From today, Yorta Yorta Elder Sir Douglas Nicholls’ name will live on in tangible form with Australia Post releasing a stamp in his honour. The release marks 50 years since the knighting of Sir Doug, the first Indigenous Australian to be knighted, and coincides with NAIDOC Week.
Daughter of Sir Doug and Indigenous rights advocate Yorta Yorta woman Pamela Pedersen said her dad would be “very humbled” about having his face on a stamp.
“I know mum would think it would an amazing honour for the whole Nicholls family, my dad came from very humble beginnings and ended up being knighted,
“He was much loved and respected across Australia and I am so happy that his name lives on.”
Born in 1906 on the Cummeraganja Mission, Sir Doug galvanised the way in Indigenous rights and welfare as an advocate.
He played 54 games as the first Indigenous player in the Victoria Football League for the Fitzroy Football Club.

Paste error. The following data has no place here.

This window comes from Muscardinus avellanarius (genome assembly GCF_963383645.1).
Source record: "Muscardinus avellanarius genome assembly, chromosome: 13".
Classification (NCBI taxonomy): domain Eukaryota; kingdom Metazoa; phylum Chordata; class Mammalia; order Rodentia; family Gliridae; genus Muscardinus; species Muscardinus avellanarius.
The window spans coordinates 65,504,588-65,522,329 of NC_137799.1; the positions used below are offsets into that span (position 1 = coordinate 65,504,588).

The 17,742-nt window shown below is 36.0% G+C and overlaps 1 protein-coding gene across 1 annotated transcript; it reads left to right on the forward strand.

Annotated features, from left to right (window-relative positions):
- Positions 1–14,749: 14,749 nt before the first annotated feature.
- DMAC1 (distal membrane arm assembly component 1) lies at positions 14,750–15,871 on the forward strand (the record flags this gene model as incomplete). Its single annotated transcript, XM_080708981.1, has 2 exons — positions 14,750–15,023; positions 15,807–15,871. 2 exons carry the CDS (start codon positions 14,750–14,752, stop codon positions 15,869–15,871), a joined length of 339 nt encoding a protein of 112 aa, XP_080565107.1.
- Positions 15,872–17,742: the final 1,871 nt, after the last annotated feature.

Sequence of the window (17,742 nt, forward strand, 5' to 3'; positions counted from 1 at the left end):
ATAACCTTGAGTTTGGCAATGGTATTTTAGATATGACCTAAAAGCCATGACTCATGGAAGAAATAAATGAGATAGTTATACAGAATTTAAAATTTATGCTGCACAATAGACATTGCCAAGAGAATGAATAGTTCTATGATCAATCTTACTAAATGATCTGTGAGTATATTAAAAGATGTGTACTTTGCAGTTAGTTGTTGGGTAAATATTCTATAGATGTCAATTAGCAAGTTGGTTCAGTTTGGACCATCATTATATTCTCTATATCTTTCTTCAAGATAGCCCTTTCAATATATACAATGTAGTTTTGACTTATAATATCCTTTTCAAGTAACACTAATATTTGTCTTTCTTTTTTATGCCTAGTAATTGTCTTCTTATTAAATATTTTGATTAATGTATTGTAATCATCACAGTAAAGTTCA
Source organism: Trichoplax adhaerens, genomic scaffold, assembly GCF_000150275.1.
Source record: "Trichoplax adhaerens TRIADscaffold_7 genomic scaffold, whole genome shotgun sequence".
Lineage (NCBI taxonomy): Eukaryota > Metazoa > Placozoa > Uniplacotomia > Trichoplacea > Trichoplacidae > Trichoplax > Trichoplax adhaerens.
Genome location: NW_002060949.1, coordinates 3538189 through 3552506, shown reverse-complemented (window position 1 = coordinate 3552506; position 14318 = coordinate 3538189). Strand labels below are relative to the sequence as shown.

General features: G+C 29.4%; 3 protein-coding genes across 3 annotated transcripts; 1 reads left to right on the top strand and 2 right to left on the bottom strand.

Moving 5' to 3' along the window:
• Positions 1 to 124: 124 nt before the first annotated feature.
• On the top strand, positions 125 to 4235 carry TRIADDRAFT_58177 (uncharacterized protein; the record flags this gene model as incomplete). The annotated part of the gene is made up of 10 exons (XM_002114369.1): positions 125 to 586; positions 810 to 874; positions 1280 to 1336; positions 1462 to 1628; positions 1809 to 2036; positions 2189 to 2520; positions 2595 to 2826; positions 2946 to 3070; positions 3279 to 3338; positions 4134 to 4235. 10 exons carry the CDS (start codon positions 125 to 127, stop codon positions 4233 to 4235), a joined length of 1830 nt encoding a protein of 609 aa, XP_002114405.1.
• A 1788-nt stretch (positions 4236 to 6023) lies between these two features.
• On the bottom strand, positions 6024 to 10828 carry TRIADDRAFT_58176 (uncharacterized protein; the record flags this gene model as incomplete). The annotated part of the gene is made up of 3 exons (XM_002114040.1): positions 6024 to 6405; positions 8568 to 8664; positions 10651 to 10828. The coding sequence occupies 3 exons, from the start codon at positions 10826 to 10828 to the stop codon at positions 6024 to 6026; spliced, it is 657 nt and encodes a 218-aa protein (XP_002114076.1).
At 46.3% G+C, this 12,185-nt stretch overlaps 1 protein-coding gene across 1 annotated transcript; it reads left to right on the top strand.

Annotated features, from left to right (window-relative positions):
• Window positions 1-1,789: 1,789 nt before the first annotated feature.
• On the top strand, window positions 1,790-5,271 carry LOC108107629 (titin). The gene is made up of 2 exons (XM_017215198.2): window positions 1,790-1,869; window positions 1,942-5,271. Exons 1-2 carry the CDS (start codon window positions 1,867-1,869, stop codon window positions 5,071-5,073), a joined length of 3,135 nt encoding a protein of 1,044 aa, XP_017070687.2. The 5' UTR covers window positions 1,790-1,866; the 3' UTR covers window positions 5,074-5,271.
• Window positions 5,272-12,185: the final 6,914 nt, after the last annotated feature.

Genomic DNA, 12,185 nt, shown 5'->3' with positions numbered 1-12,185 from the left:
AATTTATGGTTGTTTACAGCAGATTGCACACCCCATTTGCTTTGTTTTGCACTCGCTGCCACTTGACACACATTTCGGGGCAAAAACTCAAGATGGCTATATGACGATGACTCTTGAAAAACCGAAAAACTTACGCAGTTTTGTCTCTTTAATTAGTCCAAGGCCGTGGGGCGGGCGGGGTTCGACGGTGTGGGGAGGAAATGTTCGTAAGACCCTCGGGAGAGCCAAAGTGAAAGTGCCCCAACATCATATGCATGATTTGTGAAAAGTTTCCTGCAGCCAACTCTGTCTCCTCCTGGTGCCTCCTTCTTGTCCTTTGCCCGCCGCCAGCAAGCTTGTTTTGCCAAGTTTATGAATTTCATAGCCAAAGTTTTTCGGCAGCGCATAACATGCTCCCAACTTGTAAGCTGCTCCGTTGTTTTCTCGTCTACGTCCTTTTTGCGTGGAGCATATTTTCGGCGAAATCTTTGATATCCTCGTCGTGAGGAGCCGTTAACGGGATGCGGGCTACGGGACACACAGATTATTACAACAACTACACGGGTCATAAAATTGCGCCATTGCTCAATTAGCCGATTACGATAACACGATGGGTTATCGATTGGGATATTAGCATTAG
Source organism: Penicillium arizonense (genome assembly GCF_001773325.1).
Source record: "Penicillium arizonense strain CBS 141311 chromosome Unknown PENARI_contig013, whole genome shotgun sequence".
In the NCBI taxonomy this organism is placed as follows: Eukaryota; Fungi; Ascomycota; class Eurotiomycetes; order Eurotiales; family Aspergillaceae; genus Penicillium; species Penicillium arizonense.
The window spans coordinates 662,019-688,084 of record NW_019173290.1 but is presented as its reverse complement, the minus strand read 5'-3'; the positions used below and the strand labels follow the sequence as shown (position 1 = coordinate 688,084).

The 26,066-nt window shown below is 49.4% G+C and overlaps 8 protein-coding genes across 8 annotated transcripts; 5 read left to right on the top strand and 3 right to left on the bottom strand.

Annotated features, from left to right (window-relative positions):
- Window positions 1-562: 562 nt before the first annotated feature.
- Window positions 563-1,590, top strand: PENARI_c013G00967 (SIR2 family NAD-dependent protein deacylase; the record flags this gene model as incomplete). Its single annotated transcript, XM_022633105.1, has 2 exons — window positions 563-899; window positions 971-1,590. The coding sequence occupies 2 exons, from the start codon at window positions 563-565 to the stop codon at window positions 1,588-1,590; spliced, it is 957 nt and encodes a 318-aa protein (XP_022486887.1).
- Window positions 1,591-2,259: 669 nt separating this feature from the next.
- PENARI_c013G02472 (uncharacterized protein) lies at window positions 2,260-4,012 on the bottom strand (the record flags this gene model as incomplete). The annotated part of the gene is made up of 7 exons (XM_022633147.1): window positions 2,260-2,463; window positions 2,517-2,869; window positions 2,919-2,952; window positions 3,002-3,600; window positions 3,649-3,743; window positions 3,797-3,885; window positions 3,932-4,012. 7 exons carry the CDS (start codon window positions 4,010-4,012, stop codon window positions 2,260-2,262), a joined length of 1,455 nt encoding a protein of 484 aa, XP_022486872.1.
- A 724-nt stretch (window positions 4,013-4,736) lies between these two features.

An injury stunted his football career and, in turn, led him to a life assisting others.
Sir Doug was ordained as a preacher in 1945 and became the inaugural pastor of the first Aboriginal Church of Australia in Fitzroy ― now heritage protected.
It was in Melbourne that he and his wife, Lady Gladys Nicholls, established the Gladys Nicholls Hostel for new Indigenous arrivals to Melbourne, along with a community centre, The Douglas Nicholls Centre.
Sir Doug is renowned for his work in First Nations advocacy and paving the way for others, especially in rallying toward the 1967 referendum and in being appointed the Governor of South Australia in 1976.
Sir Doug and Lady Gladys Nicholls’ granddaughter Bev Murray was the instigator behind the stamp request.
“My grandparents were incredible people and I am proud to walk in their footprints and continue their great work in advancing the rights of our people and supporting the most vulnerable,” she said.
“I am very grateful to Australia Post for remembering my grandparents’ incredible achievements, they are two amazing Elders who should never be forgotten.”